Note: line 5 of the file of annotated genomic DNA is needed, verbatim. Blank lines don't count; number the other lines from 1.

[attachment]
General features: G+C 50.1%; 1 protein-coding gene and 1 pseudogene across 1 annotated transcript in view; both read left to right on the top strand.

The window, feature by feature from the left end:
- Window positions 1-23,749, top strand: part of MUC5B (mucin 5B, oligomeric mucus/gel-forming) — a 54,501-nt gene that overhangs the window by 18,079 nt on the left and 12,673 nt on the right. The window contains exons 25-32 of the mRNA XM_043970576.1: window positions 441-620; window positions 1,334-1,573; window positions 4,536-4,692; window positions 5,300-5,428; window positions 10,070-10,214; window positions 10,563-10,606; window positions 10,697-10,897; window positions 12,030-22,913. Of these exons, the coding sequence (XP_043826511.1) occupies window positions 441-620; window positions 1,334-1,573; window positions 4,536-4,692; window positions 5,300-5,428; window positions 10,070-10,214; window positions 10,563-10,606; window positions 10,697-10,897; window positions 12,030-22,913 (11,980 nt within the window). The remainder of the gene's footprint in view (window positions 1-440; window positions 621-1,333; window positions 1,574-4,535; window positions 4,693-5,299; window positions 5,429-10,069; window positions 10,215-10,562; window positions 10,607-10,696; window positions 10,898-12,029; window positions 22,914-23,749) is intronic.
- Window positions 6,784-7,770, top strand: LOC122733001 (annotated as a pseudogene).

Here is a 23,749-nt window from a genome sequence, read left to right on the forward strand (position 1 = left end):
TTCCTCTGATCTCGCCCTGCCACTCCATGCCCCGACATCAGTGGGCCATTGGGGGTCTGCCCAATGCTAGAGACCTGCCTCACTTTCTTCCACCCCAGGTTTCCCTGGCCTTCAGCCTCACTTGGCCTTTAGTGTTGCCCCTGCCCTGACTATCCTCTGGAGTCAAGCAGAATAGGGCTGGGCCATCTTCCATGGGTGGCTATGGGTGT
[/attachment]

Here is a 23,749-nt window from a genome sequence, read left to right on the forward strand (position 1 = left end):